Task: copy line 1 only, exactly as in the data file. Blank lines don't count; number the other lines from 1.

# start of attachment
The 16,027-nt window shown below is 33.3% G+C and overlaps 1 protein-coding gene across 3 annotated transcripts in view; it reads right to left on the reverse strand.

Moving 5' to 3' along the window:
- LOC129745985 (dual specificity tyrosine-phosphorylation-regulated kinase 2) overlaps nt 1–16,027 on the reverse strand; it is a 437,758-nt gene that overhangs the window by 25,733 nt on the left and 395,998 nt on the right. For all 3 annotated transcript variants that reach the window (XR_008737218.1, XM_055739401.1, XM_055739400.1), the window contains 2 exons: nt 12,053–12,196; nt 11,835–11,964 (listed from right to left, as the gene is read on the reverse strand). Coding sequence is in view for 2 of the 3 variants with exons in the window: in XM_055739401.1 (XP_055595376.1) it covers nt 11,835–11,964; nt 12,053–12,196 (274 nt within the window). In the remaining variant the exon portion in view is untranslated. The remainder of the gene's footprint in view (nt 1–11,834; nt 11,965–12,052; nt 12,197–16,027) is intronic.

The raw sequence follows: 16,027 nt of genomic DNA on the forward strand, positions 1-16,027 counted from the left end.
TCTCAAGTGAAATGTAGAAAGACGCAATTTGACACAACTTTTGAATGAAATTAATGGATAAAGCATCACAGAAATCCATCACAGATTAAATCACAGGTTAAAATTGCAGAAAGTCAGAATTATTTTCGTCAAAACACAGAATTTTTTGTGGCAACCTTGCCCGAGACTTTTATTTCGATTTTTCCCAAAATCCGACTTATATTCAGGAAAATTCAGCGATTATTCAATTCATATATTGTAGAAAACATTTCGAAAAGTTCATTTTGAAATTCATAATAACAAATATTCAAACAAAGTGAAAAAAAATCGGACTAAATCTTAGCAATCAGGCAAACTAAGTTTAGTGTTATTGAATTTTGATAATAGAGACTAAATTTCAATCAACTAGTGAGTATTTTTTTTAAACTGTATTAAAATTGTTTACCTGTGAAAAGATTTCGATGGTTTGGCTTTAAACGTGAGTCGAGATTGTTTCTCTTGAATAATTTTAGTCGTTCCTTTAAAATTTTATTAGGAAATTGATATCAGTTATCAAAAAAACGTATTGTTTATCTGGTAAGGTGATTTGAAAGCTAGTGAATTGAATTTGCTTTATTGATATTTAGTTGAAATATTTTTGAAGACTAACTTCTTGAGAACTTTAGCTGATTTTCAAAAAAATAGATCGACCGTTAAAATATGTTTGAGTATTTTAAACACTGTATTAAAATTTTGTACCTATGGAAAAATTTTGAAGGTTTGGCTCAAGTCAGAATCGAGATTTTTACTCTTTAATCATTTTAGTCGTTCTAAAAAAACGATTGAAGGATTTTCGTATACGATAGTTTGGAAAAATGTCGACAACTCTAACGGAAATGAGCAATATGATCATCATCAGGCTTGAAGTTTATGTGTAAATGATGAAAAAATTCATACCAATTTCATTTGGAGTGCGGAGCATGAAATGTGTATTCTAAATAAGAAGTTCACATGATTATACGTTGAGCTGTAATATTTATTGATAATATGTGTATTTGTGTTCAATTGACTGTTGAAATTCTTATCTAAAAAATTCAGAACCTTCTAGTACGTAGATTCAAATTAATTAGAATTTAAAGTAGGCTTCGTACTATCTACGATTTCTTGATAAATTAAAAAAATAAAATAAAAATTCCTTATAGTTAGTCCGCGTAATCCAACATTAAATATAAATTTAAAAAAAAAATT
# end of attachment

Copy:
The 16,027-nt window shown below is 33.3% G+C and overlaps 1 protein-coding gene across 3 annotated transcripts in view; it reads right to left on the reverse strand.